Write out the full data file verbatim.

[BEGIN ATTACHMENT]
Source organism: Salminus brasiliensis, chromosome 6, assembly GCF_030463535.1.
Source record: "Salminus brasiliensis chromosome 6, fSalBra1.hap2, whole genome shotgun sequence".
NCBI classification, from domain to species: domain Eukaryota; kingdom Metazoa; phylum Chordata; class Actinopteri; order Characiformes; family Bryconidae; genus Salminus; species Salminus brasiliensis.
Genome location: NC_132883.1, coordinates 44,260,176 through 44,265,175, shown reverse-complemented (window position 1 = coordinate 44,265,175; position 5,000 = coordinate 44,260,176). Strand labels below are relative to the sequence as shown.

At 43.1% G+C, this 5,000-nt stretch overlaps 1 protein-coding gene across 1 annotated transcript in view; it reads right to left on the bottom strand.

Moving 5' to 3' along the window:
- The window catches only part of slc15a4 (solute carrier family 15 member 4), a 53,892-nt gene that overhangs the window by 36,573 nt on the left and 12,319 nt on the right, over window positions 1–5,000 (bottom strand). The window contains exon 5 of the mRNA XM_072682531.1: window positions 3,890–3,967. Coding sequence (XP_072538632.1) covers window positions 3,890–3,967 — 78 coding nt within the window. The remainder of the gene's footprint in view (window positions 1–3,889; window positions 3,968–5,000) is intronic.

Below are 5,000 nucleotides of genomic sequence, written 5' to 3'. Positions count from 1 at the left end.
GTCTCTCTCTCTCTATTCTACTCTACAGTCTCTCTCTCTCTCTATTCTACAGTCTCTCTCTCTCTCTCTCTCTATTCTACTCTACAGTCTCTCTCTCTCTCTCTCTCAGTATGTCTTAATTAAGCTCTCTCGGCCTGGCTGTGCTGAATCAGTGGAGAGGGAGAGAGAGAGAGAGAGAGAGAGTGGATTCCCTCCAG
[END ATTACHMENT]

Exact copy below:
Source organism: Salminus brasiliensis, chromosome 6, assembly GCF_030463535.1.
Source record: "Salminus brasiliensis chromosome 6, fSalBra1.hap2, whole genome shotgun sequence".
NCBI classification, from domain to species: domain Eukaryota; kingdom Metazoa; phylum Chordata; class Actinopteri; order Characiformes; family Bryconidae; genus Salminus; species Salminus brasiliensis.
Genome location: NC_132883.1, coordinates 44,260,176 through 44,265,175, shown reverse-complemented (window position 1 = coordinate 44,265,175; position 5,000 = coordinate 44,260,176). Strand labels below are relative to the sequence as shown.

At 43.1% G+C, this 5,000-nt stretch overlaps 1 protein-coding gene across 1 annotated transcript in view; it reads right to left on the bottom strand.

Moving 5' to 3' along the window:
- The window catches only part of slc15a4 (solute carrier family 15 member 4), a 53,892-nt gene that overhangs the window by 36,573 nt on the left and 12,319 nt on the right, over window positions 1–5,000 (bottom strand). The window contains exon 5 of the mRNA XM_072682531.1: window positions 3,890–3,967. Coding sequence (XP_072538632.1) covers window positions 3,890–3,967 — 78 coding nt within the window. The remainder of the gene's footprint in view (window positions 1–3,889; window positions 3,968–5,000) is intronic.

Below are 5,000 nucleotides of genomic sequence, written 5' to 3'. Positions count from 1 at the left end.
GTCTCTCTCTCTCTATTCTACTCTACAGTCTCTCTCTCTCTCTATTCTACAGTCTCTCTCTCTCTCTCTCTCTATTCTACTCTACAGTCTCTCTCTCTCTCTCTCTCAGTATGTCTTAATTAAGCTCTCTCGGCCTGGCTGTGCTGAATCAGTGGAGAGGGAGAGAGAGAGAGAGAGAGAGAGTGGATTCCCTCCAG